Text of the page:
soft tissue mass; 25% may have a pattern suggesting a small bowel
obstruction. The overall accuracy of plain radiography in
diagnosing or excluding intussusception ranges from 40% to 90%.
The gold standard for the diagnosis of intussusception is the
contrast enema, which is reported to have an accuracy of 100%.
In addition, performance of this study may be therapeutic. However,
for screening of patients suspected of having intussusception, many
of who will not have the condition, US has been proposed as an
alternate method. The main advantages of US include its speed and
accuracy, its noninvasiveness, and the absence of ionizing
radiation. Also, US is well suited for investigation of other
causes of abdominal complaints in children, many of which would not
be seen on contrast enema examination.
In addition to diagnosing intussusception, US can be used to
guide reduction. In one series, US-guided hydrostatic reduction was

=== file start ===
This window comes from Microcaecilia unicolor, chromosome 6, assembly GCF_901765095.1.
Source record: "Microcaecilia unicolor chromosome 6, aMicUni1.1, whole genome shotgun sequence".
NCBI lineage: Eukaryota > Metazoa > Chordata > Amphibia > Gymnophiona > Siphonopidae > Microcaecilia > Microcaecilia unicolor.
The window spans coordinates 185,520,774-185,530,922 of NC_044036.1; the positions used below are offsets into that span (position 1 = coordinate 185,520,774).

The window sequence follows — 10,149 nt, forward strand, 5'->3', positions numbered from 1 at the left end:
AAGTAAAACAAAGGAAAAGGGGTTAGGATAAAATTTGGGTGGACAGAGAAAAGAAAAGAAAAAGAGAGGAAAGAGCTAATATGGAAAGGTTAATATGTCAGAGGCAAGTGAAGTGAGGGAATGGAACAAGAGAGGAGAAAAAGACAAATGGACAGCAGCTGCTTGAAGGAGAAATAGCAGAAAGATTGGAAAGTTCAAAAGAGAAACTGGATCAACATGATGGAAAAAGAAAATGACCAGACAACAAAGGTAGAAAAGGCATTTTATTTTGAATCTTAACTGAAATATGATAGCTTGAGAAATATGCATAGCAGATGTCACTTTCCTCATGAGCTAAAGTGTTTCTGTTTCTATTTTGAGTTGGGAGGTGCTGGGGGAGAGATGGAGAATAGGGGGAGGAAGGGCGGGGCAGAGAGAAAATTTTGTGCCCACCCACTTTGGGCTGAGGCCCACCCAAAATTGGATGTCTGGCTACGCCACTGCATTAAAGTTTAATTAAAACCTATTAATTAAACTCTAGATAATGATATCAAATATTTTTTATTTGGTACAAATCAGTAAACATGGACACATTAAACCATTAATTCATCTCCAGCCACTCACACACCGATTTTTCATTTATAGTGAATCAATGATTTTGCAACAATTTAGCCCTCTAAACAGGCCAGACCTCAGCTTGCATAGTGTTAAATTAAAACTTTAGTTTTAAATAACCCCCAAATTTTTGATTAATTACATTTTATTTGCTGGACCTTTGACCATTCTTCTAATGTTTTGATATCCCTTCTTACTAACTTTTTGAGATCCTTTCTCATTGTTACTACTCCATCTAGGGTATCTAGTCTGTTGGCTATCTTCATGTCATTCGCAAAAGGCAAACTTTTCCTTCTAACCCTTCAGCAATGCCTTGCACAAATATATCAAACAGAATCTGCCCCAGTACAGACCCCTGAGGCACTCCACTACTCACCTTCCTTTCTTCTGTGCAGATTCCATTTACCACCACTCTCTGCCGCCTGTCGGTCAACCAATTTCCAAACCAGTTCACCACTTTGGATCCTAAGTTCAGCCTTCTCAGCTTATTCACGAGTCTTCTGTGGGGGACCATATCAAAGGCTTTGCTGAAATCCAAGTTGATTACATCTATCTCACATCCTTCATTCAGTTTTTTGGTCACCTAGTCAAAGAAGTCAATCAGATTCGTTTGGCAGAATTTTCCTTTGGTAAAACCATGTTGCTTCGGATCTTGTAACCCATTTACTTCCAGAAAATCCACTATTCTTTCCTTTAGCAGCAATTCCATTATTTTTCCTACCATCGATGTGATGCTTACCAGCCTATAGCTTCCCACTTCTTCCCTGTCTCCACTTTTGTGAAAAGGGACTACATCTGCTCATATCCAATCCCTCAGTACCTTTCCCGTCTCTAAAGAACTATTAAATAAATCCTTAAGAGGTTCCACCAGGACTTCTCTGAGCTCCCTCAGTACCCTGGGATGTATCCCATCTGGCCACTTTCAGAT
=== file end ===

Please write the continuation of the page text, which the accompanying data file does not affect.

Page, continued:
performed successfully in 91% (42 of 46) of intussusceptions.
The typical sonographic finding is a mass, approximately 3 to 5
cm in diameter, with a hypoechoic intestinal wall surrounding an
echogenic central area, representing submucosa and intussuscepted
(Figure 4). On transverse section, this has a target or doughnut
appearance. Multiple concentric rings or the bull's-eye sign of
alternating rings of hypo- and hyperechogenicity are even more
characteristic (Figure 5). On longitudinal section, the hypo-echoic
layers of swollen intestinal wall are seen on either side of the
centrally located intussusceptum (Figure 6). This has been called
the pseudokidney or sandwich sign.
Ultrasound has been shown to be highly accurate in the diagnosis
of intussusception, with sensitivities in the range of 98% to 100%
and specificities from 88% to 100%.
Some studies report the ability to offer alternate diagnoses based
on the US examinations, ranging from 6% to 27% of cases negative
The use of color Doppler ultrasonography (CDU) has been
described as a useful tool to assess for bowel necrosis and to
predict reducibility of an intussusception by enema reduction. In a
series of 125 patients with a total of 134 intussusceptions who
underwent both CDU and air enema, the rate of successful reduction
was 91% (109 of 121) in those intussusceptions with blood flow, and
only 31% (4 of 13) in intussusceptions with no flow seen on CDU.
Similar correlation between the presence of color flow and